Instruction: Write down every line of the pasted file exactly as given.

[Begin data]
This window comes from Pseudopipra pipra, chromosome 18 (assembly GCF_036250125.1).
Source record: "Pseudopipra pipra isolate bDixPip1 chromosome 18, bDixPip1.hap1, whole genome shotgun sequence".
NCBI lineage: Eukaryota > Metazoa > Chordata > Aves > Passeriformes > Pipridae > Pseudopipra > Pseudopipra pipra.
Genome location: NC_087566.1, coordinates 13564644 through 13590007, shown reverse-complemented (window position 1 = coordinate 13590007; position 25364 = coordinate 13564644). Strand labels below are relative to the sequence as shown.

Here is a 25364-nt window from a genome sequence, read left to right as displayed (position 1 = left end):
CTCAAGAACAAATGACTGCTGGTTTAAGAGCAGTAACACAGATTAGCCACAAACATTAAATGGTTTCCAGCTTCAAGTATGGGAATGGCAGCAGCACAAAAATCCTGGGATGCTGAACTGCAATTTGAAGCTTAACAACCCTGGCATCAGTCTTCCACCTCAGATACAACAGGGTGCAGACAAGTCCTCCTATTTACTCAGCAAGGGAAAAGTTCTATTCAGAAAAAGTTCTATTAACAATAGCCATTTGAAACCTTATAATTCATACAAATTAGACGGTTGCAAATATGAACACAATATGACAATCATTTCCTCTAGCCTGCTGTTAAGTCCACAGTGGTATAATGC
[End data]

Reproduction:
This window comes from Pseudopipra pipra, chromosome 18 (assembly GCF_036250125.1).
Source record: "Pseudopipra pipra isolate bDixPip1 chromosome 18, bDixPip1.hap1, whole genome shotgun sequence".
NCBI lineage: Eukaryota > Metazoa > Chordata > Aves > Passeriformes > Pipridae > Pseudopipra > Pseudopipra pipra.
Genome location: NC_087566.1, coordinates 13564644 through 13590007, shown reverse-complemented (window position 1 = coordinate 13590007; position 25364 = coordinate 13564644). Strand labels below are relative to the sequence as shown.

Here is a 25364-nt window from a genome sequence, read left to right as displayed (position 1 = left end):
CTCAAGAACAAATGACTGCTGGTTTAAGAGCAGTAACACAGATTAGCCACAAACATTAAATGGTTTCCAGCTTCAAGTATGGGAATGGCAGCAGCACAAAAATCCTGGGATGCTGAACTGCAATTTGAAGCTTAACAACCCTGGCATCAGTCTTCCACCTCAGATACAACAGGGTGCAGACAAGTCCTCCTATTTACTCAGCAAGGGAAAAGTTCTATTCAGAAAAAGTTCTATTAACAATAGCCATTTGAAACCTTATAATTCATACAAATTAGACGGTTGCAAATATGAACACAATATGACAATCATTTCCTCTAGCCTGCTGTTAAGTCCACAGTGGTATAATGC